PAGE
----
Another approach is to think about what we get out of going to church. Again, I’m not knocking people coming to church because of what they get out of it. We all do, to some extent. (I have to go to church because my name’s on the board outside.) But it surely can’t be right to approach worship if our only concern is, ‘What’s in it for me?’ Occasionally someone will say that they didn’t get much out of a particular service. The officially sanctioned answer to that is to ask, Well, what did you put into it? We live in a consumerist world where “What’s in it for me?” seems the most important question. We might want to turn that around: ‘ask not what your church can do for you. Ask rather, what you can do for your church’.

Another reason people might go to church is to meet their friends. Again, nothing wrong with that. Given that we all know that we can pray and worship God in the privacy of our own homes or gardens, or on a walk in the countryside, the fact that we go to church at all must be something to do with the other people who are there. Some of them minister to us in word and song; some in taking care of the practicalities of worship; some in providing a cup of tea or a friendly word. The danger, of course, is that church becomes nothing more than a social club where we exchange pleasantries and catch up with the gossip. (So, when people are exchanging the peace at a communion service, it can easily turn into a moment to talk about the weather or the bus service!)

Do you ever wonder what God thinks of our worship? Do we imagine that God probably likes the same things that we do? Perhaps God would prefer it done a bit more carefully or a bit more enthusiastically, but basically God likes the forms of worship that we like!

Of course, the God of the bible is often very far from pleased with the worship that is offered by God’s people. The prophet Amos rails against the hypocrisy of those who prepare “festivals” and “solemn assemblies”, those who offer sacrifice and song but neglect God’s command to act with justice and righteousness in their daily lives (Amos 5:21-24).

Of course, in the bible, worship is far more than what we do when come together on a Sunday. Paul reminds us that ‘spiritual worship’ is a life given over to God as a “living sacrifice”:

I appeal to you therefore, brothers and sisters, by the mercies of God, to present your bodies as a living sacrifice, holy and acceptable to God, which is your spiritual worship. Do not be conformed to this world, but be transformed by the renewing of your minds, so that you may discern what is the will of God—what is good and acceptable and perfect. (Romans 12:1,2)

What we do when we come together in church must be a part of that – a life that is acceptable to God – and must help us to live our lives as Christians.

In the charismatic tradition, where I came to faith, the emphasis was on worship as an intimate encounter with God: “I really felt the Spirit here today” means that the worship was good. It may not be that different from what people experience in BCP worship or listening to a great organist in a cathedral. You sense that God is present. I still believe that the aim of leading worship is to usher people into a sense of the presence of God. (Of course, God is always present: our sense of that varies with our circumstances and our mood.)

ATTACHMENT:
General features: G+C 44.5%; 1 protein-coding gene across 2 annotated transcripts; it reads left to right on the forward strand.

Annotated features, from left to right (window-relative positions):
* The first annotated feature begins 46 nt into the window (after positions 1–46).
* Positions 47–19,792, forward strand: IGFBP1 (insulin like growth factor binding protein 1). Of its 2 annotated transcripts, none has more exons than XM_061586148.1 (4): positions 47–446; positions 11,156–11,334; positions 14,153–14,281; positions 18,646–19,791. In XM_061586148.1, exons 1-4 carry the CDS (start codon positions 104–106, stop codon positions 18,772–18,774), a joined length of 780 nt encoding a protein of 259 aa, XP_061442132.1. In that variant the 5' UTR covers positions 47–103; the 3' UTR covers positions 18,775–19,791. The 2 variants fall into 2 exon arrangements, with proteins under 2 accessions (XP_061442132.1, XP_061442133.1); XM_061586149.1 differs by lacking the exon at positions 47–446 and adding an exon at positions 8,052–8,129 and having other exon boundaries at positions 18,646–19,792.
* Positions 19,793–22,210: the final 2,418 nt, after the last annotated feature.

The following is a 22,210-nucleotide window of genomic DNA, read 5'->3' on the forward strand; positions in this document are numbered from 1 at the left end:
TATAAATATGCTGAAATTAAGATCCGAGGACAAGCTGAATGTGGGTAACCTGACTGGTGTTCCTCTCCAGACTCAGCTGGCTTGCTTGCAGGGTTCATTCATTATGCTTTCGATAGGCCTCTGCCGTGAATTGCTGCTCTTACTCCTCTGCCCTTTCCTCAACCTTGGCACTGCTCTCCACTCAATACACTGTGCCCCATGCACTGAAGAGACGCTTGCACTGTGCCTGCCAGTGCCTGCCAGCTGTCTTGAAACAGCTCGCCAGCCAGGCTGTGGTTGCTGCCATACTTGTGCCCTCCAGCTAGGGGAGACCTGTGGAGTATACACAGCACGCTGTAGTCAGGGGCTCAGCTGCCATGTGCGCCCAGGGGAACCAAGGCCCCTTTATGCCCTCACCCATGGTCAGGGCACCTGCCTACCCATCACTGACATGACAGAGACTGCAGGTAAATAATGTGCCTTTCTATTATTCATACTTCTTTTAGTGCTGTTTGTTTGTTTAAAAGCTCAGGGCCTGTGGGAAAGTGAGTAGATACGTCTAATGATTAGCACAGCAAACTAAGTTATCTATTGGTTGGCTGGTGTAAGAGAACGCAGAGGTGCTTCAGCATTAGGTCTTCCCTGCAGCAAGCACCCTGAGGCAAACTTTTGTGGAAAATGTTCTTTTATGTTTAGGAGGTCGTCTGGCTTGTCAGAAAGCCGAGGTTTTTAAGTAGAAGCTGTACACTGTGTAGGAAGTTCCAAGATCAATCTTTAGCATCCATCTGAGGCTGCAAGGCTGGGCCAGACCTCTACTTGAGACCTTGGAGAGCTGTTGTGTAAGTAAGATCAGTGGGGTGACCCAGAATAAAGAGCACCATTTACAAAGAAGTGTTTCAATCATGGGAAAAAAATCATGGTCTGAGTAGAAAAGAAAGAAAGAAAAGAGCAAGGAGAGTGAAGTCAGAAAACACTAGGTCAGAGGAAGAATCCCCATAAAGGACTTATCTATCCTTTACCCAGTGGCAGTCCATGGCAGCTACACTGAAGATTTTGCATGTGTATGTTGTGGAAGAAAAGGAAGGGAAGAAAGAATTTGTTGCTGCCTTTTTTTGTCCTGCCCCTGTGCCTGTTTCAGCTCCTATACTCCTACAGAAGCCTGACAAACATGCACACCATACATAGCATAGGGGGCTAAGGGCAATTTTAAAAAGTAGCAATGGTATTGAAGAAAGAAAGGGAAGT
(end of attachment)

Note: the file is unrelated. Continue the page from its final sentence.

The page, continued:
In some traditions, the emphasis is on worship as teaching or edification. Evangelical and liberal traditions have both seen worship as an opportunity to teach people about the Bible, about God. One discussion I sometimes have with colleagues when we share the preparation of a service is around who picks the hymns. To some it’s obvious that the preacher picks the hymns because they know what they are going to talk about and the hymns should support that, leading up to the sermon and responding to it. I make the point that, rather than worship being seen as supporting preaching, preaching should support worship. The preacher’s job is not to teach but to usher people into the presence of God. The best preaching does that: it makes you feel that you have encountered God.

Then there is the idea that worship has power to convert. What impact does our worship have on visitors? To be honest, this is where we probably do need to ask questions about the quality of our provision. We can expect committed worshippers to get something out of a service, even if the preacher goes on too long and they don’t know the hymns. Regular churchgoers can use the time to pray and to reflect. But visitors need to be bowled over by what they find. From the welcome of the sidespersons to the coffee after the service, the whole experience needs to be good. If we are looking at the quality of our worship, a primary question must be to ask what it looks like to visitors. How does it feel to be a visitor to one of our services?

Worship needs to speak of community – to be open and accessible to all, reflecting God’s unconditional love and acceptance. We can’t simply have the church as a club for those who like that sort of thing. How can our worship nurture, encourage and challenge the regular church-goers and reach out to our occasional visitors? I hope you will give some thought to this and to the other questions in this piece, and let me know what you think.

Alan Jewell

[1] Evaluating Worship: How Do We Know it is Any Good?, Mark Earey, Grove Books 2016

Evening Worship at St Matthew’s

Thank you to everyone who responded to our questionnaire on evening worship. There were 46 replies, which is pretty good! Of those, 14 people identified themselves as evening worshippers. The questionnaire asked you to state your preference for:

  • the frequency of the service. (Currently, we usually have an evening service on the first, third and fifth Sundays of the month but there was a suggestion that we return to a weekly evening service.)
  • the time at which the service is held. (It had been at 6:30PM but is currently at 4:30PM. The suggestion was made that we consider changing the time in summer and winter.)